You can listen to the audio version of this article.
There’s one memorable line fom Lewis Carroll’s Through the Looking-Glass: ‘When I use a word,’ Humpty Dumpty said in rather a scornful tone, ‘it means just what I choose it to mean – neither more nor less.’
It isn’t just a casual comment from a children’s tale; it’s a statement of profound meaning.
How we label things influences or even controls how we think of them. The descriptors are not chosen lightly; often labels are chosen to have a desired effect on others. That is shown in the timeless observation: ‘One man’s terrorist is another man’s freedom fighter.’ Even corrected for more inclusive times, it still reveals the impact of labels: one person’s terrorist is another’s freedom fighter.
Has anyone who ever fought against injustice not been described in negative terms by those imposing the injustice? Was Jose Rizal, a national hero in the Philippines, described as a terrorist and criminal by the occupiers? Is the same person lauded, even today, as a hero?
The labels that a long list of dictators have used to describe others, have led droves of otherwise decent people to willingly killing millions of their fellow citizens.
Posttraumatic stress disorder (PTSD), was belatedly adopted as the term now widely used by the American Psychiatric Association in 1980, but it has been observed by armed forces throughout history. Jean-Martin Charcot in 1887 described that traumas could be re-experiened years later by those who were unfortunate enough to have experienced war.
In WW1, people whom we now know were incapable of fighting were executed by their own countries for refusing to fight. They were labelled as cowards and shot. Now we would label them as being severely traumatised and provide help. Change the label, and what follows changes, dramatically.
Label someone as a criminal, and ‘throwing away the key’ is easier on our consciences. Label them as having been deprived, malnourished, abused, traumatised, and self-medicating with alcohol or drugs, having been rendered mentally unwell and unable to contribute to society by their traumatic childhood; and we think very differently.
Even subtle differences in labelling can have huge implications. PTSD sends a very different message to posttraumatic stress injury. Criminals are described as disordered. Disorders in the psychiatric and medical sense are usually long-term and incurable.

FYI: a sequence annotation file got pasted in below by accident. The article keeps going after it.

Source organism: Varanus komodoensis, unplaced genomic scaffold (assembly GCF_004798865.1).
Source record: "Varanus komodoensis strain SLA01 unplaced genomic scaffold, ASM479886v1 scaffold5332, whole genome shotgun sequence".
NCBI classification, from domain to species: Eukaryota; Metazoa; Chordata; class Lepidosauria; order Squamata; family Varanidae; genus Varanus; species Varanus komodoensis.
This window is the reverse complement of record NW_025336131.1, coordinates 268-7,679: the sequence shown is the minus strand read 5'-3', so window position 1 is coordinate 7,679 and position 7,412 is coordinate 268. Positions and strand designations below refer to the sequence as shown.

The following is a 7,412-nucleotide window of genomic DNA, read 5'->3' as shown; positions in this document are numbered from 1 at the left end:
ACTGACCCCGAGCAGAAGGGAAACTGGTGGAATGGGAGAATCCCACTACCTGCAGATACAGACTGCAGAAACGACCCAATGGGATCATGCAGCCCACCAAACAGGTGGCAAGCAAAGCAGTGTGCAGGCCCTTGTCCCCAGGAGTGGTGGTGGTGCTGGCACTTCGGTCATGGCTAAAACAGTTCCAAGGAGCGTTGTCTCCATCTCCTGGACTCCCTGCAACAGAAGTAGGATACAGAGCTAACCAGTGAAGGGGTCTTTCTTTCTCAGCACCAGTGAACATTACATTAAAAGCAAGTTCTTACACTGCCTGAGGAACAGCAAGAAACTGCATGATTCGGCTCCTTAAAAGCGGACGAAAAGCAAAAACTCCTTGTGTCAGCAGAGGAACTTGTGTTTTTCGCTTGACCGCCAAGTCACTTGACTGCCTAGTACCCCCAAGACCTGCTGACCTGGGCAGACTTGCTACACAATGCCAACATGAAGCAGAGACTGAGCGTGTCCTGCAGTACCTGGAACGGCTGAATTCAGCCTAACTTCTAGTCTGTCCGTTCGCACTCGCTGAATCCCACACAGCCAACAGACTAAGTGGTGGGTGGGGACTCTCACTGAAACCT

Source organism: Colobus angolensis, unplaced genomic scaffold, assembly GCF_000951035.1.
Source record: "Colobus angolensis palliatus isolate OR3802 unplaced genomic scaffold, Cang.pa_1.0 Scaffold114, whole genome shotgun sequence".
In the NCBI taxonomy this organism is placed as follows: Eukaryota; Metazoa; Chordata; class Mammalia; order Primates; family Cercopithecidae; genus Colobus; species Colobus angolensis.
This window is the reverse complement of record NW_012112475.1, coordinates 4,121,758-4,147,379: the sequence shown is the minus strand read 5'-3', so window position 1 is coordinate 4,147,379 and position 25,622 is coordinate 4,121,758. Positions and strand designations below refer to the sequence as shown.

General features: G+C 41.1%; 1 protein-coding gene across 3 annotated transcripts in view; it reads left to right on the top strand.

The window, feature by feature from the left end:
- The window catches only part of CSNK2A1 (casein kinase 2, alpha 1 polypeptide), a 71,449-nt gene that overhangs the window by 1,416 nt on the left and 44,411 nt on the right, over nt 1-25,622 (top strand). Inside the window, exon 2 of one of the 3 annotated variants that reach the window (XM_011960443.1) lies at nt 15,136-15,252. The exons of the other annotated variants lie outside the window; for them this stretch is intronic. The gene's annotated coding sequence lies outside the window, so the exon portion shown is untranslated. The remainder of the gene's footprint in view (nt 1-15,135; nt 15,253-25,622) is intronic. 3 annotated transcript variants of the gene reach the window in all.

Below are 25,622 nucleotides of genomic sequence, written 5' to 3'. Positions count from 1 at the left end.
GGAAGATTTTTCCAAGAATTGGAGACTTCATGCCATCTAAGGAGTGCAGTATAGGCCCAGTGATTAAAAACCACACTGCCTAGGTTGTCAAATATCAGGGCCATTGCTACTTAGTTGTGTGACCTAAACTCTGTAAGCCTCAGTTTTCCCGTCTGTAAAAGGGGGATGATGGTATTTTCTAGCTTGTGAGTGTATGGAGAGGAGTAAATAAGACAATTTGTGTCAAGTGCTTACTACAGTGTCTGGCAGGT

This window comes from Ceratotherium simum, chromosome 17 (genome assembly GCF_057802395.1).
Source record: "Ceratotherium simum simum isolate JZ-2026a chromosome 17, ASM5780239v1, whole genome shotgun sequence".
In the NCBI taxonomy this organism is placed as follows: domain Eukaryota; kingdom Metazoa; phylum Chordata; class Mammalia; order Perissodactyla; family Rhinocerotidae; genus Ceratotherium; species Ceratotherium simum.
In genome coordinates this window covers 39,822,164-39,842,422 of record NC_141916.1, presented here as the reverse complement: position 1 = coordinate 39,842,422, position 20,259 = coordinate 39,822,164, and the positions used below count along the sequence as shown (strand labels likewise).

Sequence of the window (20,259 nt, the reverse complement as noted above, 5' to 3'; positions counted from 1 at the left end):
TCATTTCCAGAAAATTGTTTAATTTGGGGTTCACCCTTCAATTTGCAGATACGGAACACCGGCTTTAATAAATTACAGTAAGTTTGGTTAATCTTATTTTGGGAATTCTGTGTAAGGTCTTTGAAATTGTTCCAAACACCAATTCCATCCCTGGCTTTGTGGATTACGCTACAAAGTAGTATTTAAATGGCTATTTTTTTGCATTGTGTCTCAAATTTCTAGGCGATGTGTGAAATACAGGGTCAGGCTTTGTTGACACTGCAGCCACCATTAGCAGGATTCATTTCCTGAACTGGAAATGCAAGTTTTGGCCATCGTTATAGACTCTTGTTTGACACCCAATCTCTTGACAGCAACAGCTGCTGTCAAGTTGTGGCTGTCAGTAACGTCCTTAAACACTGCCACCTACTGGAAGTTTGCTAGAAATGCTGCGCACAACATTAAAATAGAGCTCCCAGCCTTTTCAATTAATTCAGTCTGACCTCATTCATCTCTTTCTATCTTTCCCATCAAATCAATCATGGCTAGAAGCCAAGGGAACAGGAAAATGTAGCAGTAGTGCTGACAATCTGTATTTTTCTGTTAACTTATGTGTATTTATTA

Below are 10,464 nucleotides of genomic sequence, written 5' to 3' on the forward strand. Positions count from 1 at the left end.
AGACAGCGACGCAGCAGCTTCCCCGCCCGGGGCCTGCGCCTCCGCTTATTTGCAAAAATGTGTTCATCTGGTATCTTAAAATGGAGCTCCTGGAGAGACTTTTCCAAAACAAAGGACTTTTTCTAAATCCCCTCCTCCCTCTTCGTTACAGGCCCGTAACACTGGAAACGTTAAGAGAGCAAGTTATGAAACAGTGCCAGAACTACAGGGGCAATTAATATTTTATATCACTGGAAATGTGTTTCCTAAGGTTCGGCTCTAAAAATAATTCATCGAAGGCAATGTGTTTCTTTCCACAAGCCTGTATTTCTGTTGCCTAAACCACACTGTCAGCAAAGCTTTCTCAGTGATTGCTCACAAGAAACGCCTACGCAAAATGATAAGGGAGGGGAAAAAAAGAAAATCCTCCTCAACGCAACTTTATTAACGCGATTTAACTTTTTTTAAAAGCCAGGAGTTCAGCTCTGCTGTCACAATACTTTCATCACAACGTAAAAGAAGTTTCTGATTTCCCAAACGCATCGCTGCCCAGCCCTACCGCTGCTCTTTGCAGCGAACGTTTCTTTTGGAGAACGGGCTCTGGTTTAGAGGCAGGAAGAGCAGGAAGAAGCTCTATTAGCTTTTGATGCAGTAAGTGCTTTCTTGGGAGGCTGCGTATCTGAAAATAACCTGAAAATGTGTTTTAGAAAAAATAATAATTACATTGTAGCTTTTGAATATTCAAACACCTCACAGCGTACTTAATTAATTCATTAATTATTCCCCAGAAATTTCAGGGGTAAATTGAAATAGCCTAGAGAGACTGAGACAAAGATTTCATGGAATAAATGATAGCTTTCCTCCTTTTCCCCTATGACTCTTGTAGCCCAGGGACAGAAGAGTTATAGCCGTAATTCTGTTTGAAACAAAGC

What effect does it have on someone if we tell them that they have a disorder? It conveys the expectation that there is no remedy, or at least one is extremely unlikely; that learning to live with the disorder is expected.
What effect does it have on someone if we tell them they have an injury? It conveys the expectation that they will recovery with time, and that treatment will help; that there is something that can be done to get better.
Which person who has experienced genuine trauma and is experiencing the usual after effects (such as heightened anxiety, flashbacks, nightmares, avoidance behaviours, relationship problems, etc) is most likely to take self-responsibility for getting better? One who has been told they have a disorder, or, one told they have an injury?
It seems obvious that if the signal is sent, via the label ‘injury’, that most people will better engage in self-curative behaviours.
We see similar consequences in other areas. Professionals in the mental health world, when, they don’t know what is the cause of a person’s irrational behaviour will use different labels depending on the seriousness of the irrationality. ‘Borderline personality disorder‘ at the milder end, and ‘schizophrenia‘ for more serious cases.
There is that word again: disorder. People respond to their environments, and are shaped by them. People who have developed difficult-to-deal-with behaviours have almost always been subjected to trauma, usually long-lasting. By labelling their challenge as a disorder, they hear the signal, ‘no hope here’, and act accordingly.
As a label, schizophrenia is even worse. I have repeatedly heard clients say words to the effect of: ‘I can’t help it; I’m schizophrenic.’ The label gives the client permission to resign themselves to being incapable of doing anything to get better.
In 98–99% of all cases of mental challenge there are no known biological causes; no virus can discerned, no chemical imbalance, no pathogen, no – the medical model simply cannot explain the cause of the unusual behaviours.
What can do even more damage than the unknown causes, is giving people a label that disempowers them, which gives them permission to abdicate all self-responsibility.
If it turns out in the future, that apparently ‘irrational’ human behaviour is in the vast majority of cases socially, or circumstantially caused, as many thinkers throughout history have noted, we will look back at our current labelling and ask ourselves questions. Did the way we label the problem, prevent us seeing the solutions? Did our labels take away the one thing that could have helped: hope for recovery? Did describing something in ways that implied that is was permanent and incurable, make it so? Did the way we labelled something turn it in to the label we gave it? Did giving something a label create the illusion that it was understood? Did we create labels to reassure ourselves that something was understood? Were our labels an act of self-delusion?
How dangerous are labels? Very! Be careful of how you describe or label everything; your words may create a reality that was never there.
Professor Nigel MacLennan runs the leadership coaching practice PsyPerform and is a visiting professor at the University of Bolton.